Wednesday, December 28, 2005

Red mist

Liverpool 2 – 0 Newcastle

Christmas. Peace on earth. Goodwill to all men. A time for joy, merriment and celebration.

Unless you’re a Toon fan, that is.

Almost as much a part of tradition as roast turkey with all the trimmings, chestnuts roaring on an open fire, the giving and receiving of awful knitwear and the sharp rise in the number of arrests for drink driving are our festive horrorshows.

Granted, Monday’s 2-0 defeat at Anfield hardly ranks alongside the 4-0 humbling by Southend on New Year's Day 1992, but it was very poor indeed – and bafflingly so, given the recent upturn in performances. Once again, we were involved in a game which featured controversial and incorrect decisions from the man in black, though for a change not all of these went against us.

Souness made no fewer than five changes to the side that won at West Ham, only one of which was enforced, Parker missing out through an untimely suspension. Ameobi made way for Luque, Elliott for Babayaro and Taylor for Bramble. Most surprising was the fact that Bowyer’s appearance on the teamsheet was in place of Solano rather than Parker, for whom a fit-again N’Zogbia deputised. A curious decision, and that’s being charitable.

It backfired from the very first whistle. With Steven Gerrard imperious and Xavi Alonso quietly effective alongside him while Faye reverted to form, Liverpool quickly seized the initiative. Given had already made a quite incredible point-blank save from Harry Kewell when Gerrard steamed into the box unopposed and planted a firm rising shot well beyond the Irishman’s reach.

Both the Kewell chance and the Gerrard goal had been set up by the much-maligned Peter Crouch. Thanks no doubt to The Journal’s mocking references to his talents, of the same order as those that spurred Paul Scholes into hammering a hat-trick against us in the 6-2 humiliation of April 2003, Crouch turned in a match-winning performance.

He duly got on the scoresheet just before half-time, planting a firm header onto the post with Boumsong et al AWOL. Given did his best to keep it out, but Mark Halsey ruled correctly that the ball had squirmed centimetres over the line. To credit it to Given is harsh.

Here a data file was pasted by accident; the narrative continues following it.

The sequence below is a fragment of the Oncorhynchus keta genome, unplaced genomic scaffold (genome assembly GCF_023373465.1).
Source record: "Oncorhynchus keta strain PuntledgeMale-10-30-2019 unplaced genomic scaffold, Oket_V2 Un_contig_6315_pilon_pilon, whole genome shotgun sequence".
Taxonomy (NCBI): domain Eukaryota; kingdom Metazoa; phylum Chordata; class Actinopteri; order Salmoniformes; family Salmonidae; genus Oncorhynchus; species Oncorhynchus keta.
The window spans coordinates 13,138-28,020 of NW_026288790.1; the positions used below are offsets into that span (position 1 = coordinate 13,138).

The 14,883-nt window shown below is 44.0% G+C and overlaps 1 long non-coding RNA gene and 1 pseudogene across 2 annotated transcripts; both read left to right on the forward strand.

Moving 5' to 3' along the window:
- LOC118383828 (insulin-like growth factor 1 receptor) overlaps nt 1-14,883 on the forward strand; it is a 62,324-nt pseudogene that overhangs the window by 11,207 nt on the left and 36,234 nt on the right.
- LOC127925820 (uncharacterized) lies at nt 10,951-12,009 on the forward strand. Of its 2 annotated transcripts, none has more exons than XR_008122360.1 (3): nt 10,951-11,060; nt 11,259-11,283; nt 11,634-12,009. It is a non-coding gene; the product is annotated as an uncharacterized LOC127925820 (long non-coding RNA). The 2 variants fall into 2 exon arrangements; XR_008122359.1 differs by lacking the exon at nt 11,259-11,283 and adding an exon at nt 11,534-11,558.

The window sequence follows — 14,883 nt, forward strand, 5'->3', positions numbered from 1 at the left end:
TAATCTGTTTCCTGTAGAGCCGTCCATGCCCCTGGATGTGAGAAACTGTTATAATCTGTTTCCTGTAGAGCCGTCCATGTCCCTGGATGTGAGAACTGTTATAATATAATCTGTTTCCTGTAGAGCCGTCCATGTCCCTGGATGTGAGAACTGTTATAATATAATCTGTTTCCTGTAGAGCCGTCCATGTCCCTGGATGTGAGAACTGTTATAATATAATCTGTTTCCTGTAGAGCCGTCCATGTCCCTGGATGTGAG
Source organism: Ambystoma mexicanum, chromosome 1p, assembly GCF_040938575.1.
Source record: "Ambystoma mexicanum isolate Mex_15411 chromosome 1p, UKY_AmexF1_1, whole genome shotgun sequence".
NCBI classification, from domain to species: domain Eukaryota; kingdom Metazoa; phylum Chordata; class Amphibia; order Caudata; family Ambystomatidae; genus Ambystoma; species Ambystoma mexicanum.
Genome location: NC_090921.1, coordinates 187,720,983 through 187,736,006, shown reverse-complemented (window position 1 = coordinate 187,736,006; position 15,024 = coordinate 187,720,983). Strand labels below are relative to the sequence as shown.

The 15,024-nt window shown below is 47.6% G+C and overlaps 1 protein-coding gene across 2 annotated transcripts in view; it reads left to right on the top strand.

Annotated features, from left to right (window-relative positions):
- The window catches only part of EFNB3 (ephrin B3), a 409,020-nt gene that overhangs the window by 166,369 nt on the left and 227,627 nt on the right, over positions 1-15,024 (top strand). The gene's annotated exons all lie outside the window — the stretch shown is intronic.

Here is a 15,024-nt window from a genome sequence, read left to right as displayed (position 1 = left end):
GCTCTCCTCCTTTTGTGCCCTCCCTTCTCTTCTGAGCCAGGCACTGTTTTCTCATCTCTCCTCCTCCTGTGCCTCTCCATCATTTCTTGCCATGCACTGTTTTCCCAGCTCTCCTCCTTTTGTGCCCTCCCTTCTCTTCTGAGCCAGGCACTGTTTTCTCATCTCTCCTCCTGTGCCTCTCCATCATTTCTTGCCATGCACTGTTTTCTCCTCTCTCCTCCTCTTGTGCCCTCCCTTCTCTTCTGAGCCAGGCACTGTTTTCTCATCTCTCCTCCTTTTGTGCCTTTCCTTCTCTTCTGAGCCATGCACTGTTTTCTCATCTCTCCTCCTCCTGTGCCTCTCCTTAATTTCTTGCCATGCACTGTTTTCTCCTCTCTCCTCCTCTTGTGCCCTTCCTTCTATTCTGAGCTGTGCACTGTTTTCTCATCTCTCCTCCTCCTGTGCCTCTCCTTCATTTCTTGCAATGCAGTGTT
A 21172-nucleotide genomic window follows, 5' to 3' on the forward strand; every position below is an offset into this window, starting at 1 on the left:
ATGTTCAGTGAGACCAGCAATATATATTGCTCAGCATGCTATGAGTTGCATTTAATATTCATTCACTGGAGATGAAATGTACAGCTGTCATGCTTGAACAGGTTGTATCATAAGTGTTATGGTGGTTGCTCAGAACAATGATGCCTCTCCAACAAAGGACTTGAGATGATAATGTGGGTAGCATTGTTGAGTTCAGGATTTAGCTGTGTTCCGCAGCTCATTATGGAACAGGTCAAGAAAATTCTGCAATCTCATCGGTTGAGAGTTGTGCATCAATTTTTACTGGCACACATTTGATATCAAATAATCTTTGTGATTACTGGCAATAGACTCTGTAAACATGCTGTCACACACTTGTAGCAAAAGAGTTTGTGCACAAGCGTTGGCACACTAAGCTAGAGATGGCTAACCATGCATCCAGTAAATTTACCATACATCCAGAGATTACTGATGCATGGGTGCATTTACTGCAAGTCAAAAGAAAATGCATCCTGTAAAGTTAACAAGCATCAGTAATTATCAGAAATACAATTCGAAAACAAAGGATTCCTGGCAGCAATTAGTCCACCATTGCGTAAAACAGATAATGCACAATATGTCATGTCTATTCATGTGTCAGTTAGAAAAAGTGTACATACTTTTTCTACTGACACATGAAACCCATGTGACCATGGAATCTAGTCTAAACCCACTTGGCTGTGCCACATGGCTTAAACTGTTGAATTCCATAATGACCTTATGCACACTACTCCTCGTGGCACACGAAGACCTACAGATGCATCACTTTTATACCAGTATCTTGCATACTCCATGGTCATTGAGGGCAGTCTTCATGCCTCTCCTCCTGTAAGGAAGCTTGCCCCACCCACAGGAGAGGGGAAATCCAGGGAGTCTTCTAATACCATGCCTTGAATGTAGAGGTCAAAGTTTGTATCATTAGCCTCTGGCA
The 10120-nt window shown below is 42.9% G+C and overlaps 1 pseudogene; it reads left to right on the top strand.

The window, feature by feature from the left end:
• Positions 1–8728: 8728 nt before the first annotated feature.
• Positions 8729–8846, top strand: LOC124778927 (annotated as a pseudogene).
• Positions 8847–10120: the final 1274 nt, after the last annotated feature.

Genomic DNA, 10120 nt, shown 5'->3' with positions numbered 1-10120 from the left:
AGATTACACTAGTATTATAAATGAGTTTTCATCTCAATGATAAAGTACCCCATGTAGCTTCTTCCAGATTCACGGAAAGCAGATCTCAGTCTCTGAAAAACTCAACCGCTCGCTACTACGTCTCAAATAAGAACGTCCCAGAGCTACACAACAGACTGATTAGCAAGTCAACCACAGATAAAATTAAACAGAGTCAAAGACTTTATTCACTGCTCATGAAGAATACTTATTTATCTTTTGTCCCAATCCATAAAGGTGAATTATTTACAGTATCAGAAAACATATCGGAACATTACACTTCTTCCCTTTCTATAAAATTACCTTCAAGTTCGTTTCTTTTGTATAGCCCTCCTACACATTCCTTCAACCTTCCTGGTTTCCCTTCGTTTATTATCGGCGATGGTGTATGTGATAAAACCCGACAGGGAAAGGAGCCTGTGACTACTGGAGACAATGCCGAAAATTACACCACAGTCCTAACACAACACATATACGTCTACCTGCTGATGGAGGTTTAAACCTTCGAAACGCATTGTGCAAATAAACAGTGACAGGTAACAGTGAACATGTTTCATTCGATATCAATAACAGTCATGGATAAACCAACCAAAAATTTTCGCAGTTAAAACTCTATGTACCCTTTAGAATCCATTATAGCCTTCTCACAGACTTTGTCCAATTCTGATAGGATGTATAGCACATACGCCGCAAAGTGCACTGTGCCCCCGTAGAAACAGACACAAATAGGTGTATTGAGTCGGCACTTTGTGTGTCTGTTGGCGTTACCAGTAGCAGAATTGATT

By this point, Given had pulled off another tremendous save, this time from a Gerrard free-kick, and our already parlous defensive situation had been dealt a further blow when Taylor left the field with a recurrence of his dislocated shoulder – another case of a player being rushed back from injury too soon. Bramble’s arrival was greeted with expectant cheers by the home fans, but in truth he did little wrong.

At half-time Souness belatedly accepted his mistake and brought Solano on for N’Zogbia (incidentally, the only player to have a shot on target for us in the first period, and that was from 30 yards), Bowyer switching into the middle.

Little changed, though, and the Scousers’ dominance should have been underlined when Morientes headed goalwards only for Solano to flap his left arm in an impromptu chicken impression to deflect the ball off the line. We can’t continue to feel sore about not getting a penalty against Everton and yet maintain Solano’s innocence here. It should have been a spot-kick.

The midfield switch had been intended to make us more combative, but, true to form, that too backfired when Bowyer slid in late on Alonso and saw red for the fourth time in a year.

Now, make a note of this, as it’s quite possibly the last time I’ll find myself defending the vicious little thug, but it was a yellow card at most, Halsey only producing the red because of the disproportionately furious response of the Liverpool players. Crouch received only a booking for shoving Bowyer over when he could have been dismissed for raising his hands, while Gerrard’s manhandling of Shearer also merited at least a caution.

Any Toon fan thinking (as I did briefly) that the sending-off had removed any possibility of us staging a miraculous recovery was deluding themselves – we had never been in the game, had shown no signs of fighting back and deserved nothing.

The game was over as a contest, though whether it could ever have been described as such is debatable, and we were well beaten by a superior side notching up their eighth successive league victory and another clean sheet to boot. No shame in the scoreline, perhaps, but there was plenty in the performance.

You may have noticed that one name has been conspicuous by its absence throughout this report, that of Michael Owen. That’s because he was conspicuous by his absence. To be fair, he didn’t have a sniff. The script may have been written for him to return to Anfield and do the damage, but for him to perform it he at least needed to be fed the cues.

Charlton are the visitors to St James’s Park tonight, and though they might not be the sitting ducks of a week ago following a spirited if ultimately futile display against Arsenal, they still represent a great opportunity to put the disappointment of Monday firmly in the past. It’ll need vast improvements all over the pitch, mind, as well as in the manager’s tactics.

A Liverpool fan’s perspective: A Matter Of Life And Death

Other reports:, BBC


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